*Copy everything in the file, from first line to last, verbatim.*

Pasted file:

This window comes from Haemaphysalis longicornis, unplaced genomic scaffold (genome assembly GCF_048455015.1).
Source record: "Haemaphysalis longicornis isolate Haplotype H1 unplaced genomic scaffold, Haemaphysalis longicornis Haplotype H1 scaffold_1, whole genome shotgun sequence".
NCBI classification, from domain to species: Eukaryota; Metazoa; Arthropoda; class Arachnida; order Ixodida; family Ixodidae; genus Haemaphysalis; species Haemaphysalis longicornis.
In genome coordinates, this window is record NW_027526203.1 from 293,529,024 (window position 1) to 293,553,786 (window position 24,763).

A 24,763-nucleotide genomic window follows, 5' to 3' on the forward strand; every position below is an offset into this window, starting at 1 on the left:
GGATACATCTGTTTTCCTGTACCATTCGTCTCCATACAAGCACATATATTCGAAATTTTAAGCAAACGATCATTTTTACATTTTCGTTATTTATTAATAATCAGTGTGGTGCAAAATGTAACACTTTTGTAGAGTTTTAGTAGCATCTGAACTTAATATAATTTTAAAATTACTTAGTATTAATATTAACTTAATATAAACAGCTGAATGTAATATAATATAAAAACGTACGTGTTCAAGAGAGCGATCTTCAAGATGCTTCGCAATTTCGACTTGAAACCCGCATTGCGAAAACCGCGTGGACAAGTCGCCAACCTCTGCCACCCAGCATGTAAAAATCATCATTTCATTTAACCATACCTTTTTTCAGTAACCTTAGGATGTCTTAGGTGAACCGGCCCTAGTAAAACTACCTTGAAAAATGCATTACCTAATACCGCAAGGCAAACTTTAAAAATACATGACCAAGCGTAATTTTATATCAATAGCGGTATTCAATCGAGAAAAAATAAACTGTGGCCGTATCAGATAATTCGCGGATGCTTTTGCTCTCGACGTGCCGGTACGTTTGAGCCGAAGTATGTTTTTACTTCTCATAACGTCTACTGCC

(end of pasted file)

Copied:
This window comes from Haemaphysalis longicornis, unplaced genomic scaffold (genome assembly GCF_048455015.1).
Source record: "Haemaphysalis longicornis isolate Haplotype H1 unplaced genomic scaffold, Haemaphysalis longicornis Haplotype H1 scaffold_1, whole genome shotgun sequence".
NCBI classification, from domain to species: Eukaryota; Metazoa; Arthropoda; class Arachnida; order Ixodida; family Ixodidae; genus Haemaphysalis; species Haemaphysalis longicornis.
In genome coordinates, this window is record NW_027526203.1 from 293,529,024 (window position 1) to 293,553,786 (window position 24,763).

A 24,763-nucleotide genomic window follows, 5' to 3' on the forward strand; every position below is an offset into this window, starting at 1 on the left:
GGATACATCTGTTTTCCTGTACCATTCGTCTCCATACAAGCACATATATTCGAAATTTTAAGCAAACGATCATTTTTACATTTTCGTTATTTATTAATAATCAGTGTGGTGCAAAATGTAACACTTTTGTAGAGTTTTAGTAGCATCTGAACTTAATATAATTTTAAAATTACTTAGTATTAATATTAACTTAATATAAACAGCTGAATGTAATATAATATAAAAACGTACGTGTTCAAGAGAGCGATCTTCAAGATGCTTCGCAATTTCGACTTGAAACCCGCATTGCGAAAACCGCGTGGACAAGTCGCCAACCTCTGCCACCCAGCATGTAAAAATCATCATTTCATTTAACCATACCTTTTTTCAGTAACCTTAGGATGTCTTAGGTGAACCGGCCCTAGTAAAACTACCTTGAAAAATGCATTACCTAATACCGCAAGGCAAACTTTAAAAATACATGACCAAGCGTAATTTTATATCAATAGCGGTATTCAATCGAGAAAAAATAAACTGTGGCCGTATCAGATAATTCGCGGATGCTTTTGCTCTCGACGTGCCGGTACGTTTGAGCCGAAGTATGTTTTTACTTCTCATAACGTCTACTGCC